“Aunty! Aunty! You see me!” Ragavan confidently clutches the handles of a new, pink jump rope and makes sure I’m giving my full attention. With all the strength his UKG (Indian kindergarten) muscles can muster, he whips the rope over his head and takes a courageous leap, only to trip for the twentieth time and go tumbling into the grass in a fit of laughter. The rope is a bit too long, but before I can adjust it, he yells, “Bye, Aunty!” and goes scampering off to show another volunteer his skills. Technically, the shiny new toy doesn’t belong to Ragavan—an older student bought the jump rope from the “Star Store,” Rising Star’s weekly rewards system where students redeem good behavior points for candy, small toys and other fun items. Every item purchased is treasured by the kids, but this doesn’t mean they hide it away to keep it safe. Out here when you value something, you share it. The older student, Gokul, only had a few minutes with his jump rope before willingly letting Ragavan run wild with it.
Valentine’s Day passed quietly here, but the holiday had us all thinking about what it means to give and receive love. Kids at Rising Star Outreach share everything with each other, and they give just as freely to volunteers. Not a day passes without a student trying to give me his/hers pencil, snack or jewelry. Of course I kindly refuse, instead welcoming gifts of affection, stories and talents. The kids are always putting on a show for us. Play time features daily performances of songs, headstands and swings across the monkey bars, me and the other volunteers always serving as an elated audience. While soaking in these moments with them, I can’t help but think about home and how things are different. In the states we often show people we love them with chocolates, greeting cards and expensive gifts. But here in rural India, volunteers and students have few materials to give, so instead we give ourselves.
Though Valentine’s Day is not celebrated here, we did an activity with the kids where they each drew a name and wrote a kind note to another student. As I explained the activity to my hostel of boys, I forgot where I was for a moment and said things like “No switching names” and “No mean words in your notes.” Then I watched them each light up as they drew the name of a fellow student and carefully crafted a message of love and friendship. When their own notes were delivered, each child was delighted to see what his brother or sister in the neighboring hostel wrote. After reading and re-reading their valentines, each was placed in a pocket or flattened within the pages of a school notebook for safe keeping. I’ve not seen a more openly loving and kind-hearted group of people in my life. I would take a hug from a Rising Star kid over a pound of See’s candy any day!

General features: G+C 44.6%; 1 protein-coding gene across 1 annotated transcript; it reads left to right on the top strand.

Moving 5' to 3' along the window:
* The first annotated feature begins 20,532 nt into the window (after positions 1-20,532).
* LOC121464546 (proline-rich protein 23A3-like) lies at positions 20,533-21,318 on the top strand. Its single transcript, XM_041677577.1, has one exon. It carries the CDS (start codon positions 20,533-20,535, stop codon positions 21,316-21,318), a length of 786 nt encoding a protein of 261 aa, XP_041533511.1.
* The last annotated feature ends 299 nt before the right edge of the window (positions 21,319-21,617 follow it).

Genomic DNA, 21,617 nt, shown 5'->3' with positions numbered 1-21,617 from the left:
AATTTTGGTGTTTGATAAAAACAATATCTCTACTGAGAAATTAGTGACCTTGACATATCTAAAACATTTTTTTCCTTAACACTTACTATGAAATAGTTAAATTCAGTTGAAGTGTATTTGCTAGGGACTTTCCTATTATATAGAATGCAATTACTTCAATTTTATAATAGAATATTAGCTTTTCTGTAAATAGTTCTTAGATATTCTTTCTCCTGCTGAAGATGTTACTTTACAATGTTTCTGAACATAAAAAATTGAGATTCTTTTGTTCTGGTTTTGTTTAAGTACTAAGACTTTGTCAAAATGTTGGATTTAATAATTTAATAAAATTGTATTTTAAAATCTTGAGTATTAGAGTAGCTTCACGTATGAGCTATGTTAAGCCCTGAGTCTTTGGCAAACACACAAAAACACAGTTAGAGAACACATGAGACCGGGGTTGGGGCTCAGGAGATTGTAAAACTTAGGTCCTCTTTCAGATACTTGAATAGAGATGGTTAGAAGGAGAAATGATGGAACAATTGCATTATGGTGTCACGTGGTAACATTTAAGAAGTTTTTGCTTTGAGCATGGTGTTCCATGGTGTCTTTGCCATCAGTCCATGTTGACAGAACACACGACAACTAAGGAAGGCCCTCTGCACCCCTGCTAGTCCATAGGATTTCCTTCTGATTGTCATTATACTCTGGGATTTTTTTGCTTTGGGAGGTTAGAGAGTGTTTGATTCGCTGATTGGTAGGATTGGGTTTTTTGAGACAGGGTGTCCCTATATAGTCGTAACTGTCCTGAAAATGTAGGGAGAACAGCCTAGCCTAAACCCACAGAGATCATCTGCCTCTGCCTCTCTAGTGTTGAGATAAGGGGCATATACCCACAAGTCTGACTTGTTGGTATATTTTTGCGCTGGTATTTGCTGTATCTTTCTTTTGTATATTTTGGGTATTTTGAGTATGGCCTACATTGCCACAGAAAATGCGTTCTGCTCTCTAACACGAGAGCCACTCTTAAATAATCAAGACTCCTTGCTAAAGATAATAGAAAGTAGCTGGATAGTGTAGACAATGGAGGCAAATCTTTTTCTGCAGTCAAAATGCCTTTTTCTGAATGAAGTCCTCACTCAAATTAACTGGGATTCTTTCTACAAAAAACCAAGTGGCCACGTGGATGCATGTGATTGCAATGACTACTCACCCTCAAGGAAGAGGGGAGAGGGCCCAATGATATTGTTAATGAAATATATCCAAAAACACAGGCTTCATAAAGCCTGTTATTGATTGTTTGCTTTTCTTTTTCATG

This activity and many others are making the 2013 volunteer season a remarkable one. In addition to a slew of special visitors, we are on our second official volunteer session of the year. Five lovely women from all over the US are participating in this group, and they cannot believe it’s almost over. Time passes quickly when your days are filled with joyful service, and their fast-approaching departure has everyone desperate to get as much time with the kids and leprosy patients as possible. The Valentine’s Day activity took place during Prayer Time, a special evening program that our volunteers have begun participating in this year. Every night, each volunteer is assigned to a hostel of boys or girls. The volunteer prepares a message for the children, and then they talk, play games and sing songs. I’ve heard it describe as the “magic hour;” it is a spiritual time when the volunteers get to know the students and connect with them on a deeper level.
One of our volunteers invited her hostels to share their “life story” for Prayer Time, which isn’t as daunting as it sounds. Each person shares some simple details about him or herself, including what brought them to Rising Star Outreach. On one particular evening in a girls’ hostel, the eldest child in the house was Soniya, a tenth standard student working diligently to prepare for her final exams. Like many at Rising Star, Soniya comes from a leprosy-affected family. In Prayer Time, she expressed her dream to become a doctor. She said that her father has always supported her pursuit of a medical career. “He told me I should become a doctor. He said that he can’t help people like him, but I can. That’s why it’s such a blessing for me to be at Rising Star. My father may not be able to help, but I can make a difference.” Soniya’s father has suffered from leprosy for many years. His extraordinarily bright and hard-working daughter represents a pivotal chance to break the cycle of pain and poverty. Soniya recognizes this unprecedented opportunity, and we all know she will not let it pass her by.